As I opened the editor to start writing this first post introducing myself, I wrote that first sentence and deleted it five times. I took a deep breath, smiled and realized that there is too much noise in my head and everything I wrote was not resonating with me at that moment. So, I said f#ck it and decided to write whatever comes from within at the given moment, instead of thinking about it and using my thoughts. That's why you may find this raw and unedited, but I think that's okay.
This is me
My name is Marko Starcevic. I grew up in Croatia and at age 18 I moved to the United States. I should say I left my home in pursuit of experience, education, and sport, but the truth is my parents presented me with an opportunity to be an exchange student in California just to get me out of the house and on my own. I was young and careless, so it was an easy decision. I agreed and took up the offer.
In 2005 I left, and that decision unfolded my life in an interesting direction. I spend my days meeting new kids from High School, going to house parties, not studying nor doing my homework, cheating in classes, and making deals with my teachers. Not good, I know. I was thinking to myself I am foreign, my grades don't matter, and most importantly I want to have fun. It worked out for me because I did just enough to get a B average and not to look like an idiot, plus I knew how to get under my teacher's skin and take advantage as much as possible. Looking back, I would do things differently if I was given another chance, but let's not digress.
I played tennis since I was a little kid and I was competing in Europe as a junior. Like everyone else I had high hopes but let's be real, if life itself doesn't align things like talent, physicality, proper coaching and more importantly parenting, financing, and on top of all that TIMING, well ... let's just say your chances are a bit diminished. Even though I didn't make it to professional tennis, I had enough in me to play pretty high-level Division 1 College tennis. The transition from high school to Sacramento State University happened through tennis and unexpectedly. At first, I thought I was going back home.
Unlike high school, I knew I had to get more serious and start studying but old habits die hard and over time. Each year that passed I was growing as a person and I was starting to get to know myself on a new level. At this point I was living away from my parents for 5 years already.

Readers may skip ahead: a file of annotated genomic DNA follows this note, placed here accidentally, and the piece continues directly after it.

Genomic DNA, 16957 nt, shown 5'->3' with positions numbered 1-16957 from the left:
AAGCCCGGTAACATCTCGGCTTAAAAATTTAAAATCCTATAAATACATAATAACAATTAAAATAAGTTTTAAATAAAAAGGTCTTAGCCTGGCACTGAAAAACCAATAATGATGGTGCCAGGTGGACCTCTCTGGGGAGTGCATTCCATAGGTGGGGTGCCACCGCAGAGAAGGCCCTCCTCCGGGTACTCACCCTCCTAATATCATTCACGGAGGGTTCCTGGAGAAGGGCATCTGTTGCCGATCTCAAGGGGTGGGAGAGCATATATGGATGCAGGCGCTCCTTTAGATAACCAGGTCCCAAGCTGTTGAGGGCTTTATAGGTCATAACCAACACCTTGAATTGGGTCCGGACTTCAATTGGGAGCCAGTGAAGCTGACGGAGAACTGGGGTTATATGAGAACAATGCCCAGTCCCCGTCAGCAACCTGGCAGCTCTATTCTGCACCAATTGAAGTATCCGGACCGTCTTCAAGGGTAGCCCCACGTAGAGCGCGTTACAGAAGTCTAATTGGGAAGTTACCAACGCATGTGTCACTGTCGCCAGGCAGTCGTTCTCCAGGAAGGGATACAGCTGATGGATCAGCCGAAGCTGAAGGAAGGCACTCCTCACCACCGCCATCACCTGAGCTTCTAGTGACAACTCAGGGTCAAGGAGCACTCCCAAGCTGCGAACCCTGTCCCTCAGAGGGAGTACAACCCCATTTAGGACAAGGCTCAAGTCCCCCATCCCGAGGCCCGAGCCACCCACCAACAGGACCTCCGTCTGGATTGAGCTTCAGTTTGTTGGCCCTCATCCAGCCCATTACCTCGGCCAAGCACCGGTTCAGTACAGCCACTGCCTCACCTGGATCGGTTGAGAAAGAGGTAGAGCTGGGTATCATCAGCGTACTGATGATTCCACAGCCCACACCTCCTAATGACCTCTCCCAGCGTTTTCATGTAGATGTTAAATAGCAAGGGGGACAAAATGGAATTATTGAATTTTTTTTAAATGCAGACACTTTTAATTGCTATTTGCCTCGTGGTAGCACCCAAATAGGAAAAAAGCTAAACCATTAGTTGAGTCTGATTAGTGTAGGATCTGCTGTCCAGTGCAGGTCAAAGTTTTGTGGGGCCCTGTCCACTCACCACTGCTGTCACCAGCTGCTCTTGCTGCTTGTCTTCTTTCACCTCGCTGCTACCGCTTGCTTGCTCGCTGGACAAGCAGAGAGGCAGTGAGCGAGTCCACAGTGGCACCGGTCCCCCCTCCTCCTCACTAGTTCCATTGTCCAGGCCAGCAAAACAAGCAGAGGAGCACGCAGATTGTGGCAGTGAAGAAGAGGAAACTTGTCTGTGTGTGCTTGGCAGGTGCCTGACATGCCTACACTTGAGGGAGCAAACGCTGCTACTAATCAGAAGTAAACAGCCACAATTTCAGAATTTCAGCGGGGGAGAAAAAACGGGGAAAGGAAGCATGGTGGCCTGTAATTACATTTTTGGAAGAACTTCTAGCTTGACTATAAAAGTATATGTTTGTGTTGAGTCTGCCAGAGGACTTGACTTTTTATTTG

Real life stuff
College was a lot of fun and at that point I got the full high school and college experience like the Europeans see in movies. Not quite the American Pie, but we did our best. After I graduated in 2011, I realized it was time for something new. I didn't see myself progressing in Sacramento anymore, so I packed my bags right after I got my diploma and moved to the east coast. Being a tennis player out of college I made a move to a wealthy part of the states where high level tennis is in demand. East coast brought a new set of experiences and many new friendships. I was in my mid 20's and could withstand long hours on the tennis court but over time I started to see through all of it. The fact that my income was tied to hours spent on the court, inability to travel home when I really needed to, and constantly having someone around limiting your progress. I'm getting out.
I started to realize that if I continued like this I will not be happy in the long run. I was tolerating everything and that was the first sign that something needed to change, so I began shifting my energy and searching. I always had a thing for technology and all the good stuff it can bring, so I became passionate about web design, development, marketing and branding. It wasn't easy in the beginning and it was all about trial and error and practice. Simultaneously, my old college roommate started a juice bar out of the tennis club where he taught tennis in Newport Beach, CA. I visited him and spent time around his business during my vacation days. I was vibing on this idea of having a business of my own and my motivation kicked in. Long story short, I partnered up with my old college roommate and embarked on a new journey. I took on the digital responsibility of our company.
I moved back to California and focused 100% on our juice company. Many things unfolded since then. We acquired funding for our first commercial machinery, our brand was on the market, we set up our manufacturing facility and started whole sale, acquired another $100K in investment and landed our first long-term supply contract for over one hundred franchise juice bars, opened our first retail store and more. All of it was a lot of work. From setting up production, distribution to technology and logistics, we were significantly understaffed and seriously overworked. On top of it all, our client decides that the projected production ramp up to all of their stores should be done in six weeks rather than sticking to the plan because their current supplier went out of business unexpectedly. Nonetheless, this is where everything went downhill. We were on thin ice and the capital requirements and labor intensiveness sank the entire operation. We learned a lot.
Where am I now
Yeah it sucked losing money and the biggest client we had, however, the experience and knowledge gained, although expensive, is very valuable and definitely applicable in the future. That's why I don't feel bad. In fact, I am proud of our performance considering we were operating with minimal budget and under constant pressure from the client. Today, our work and efforts didn't go unnoticed and we were given another chance at the big game. During the recovery phase of our juice company, I started an online platform with my partner called Awardlet.com. It's a free contest platform where you play and with a bit of luck win prizes provided by our partners. Check it out.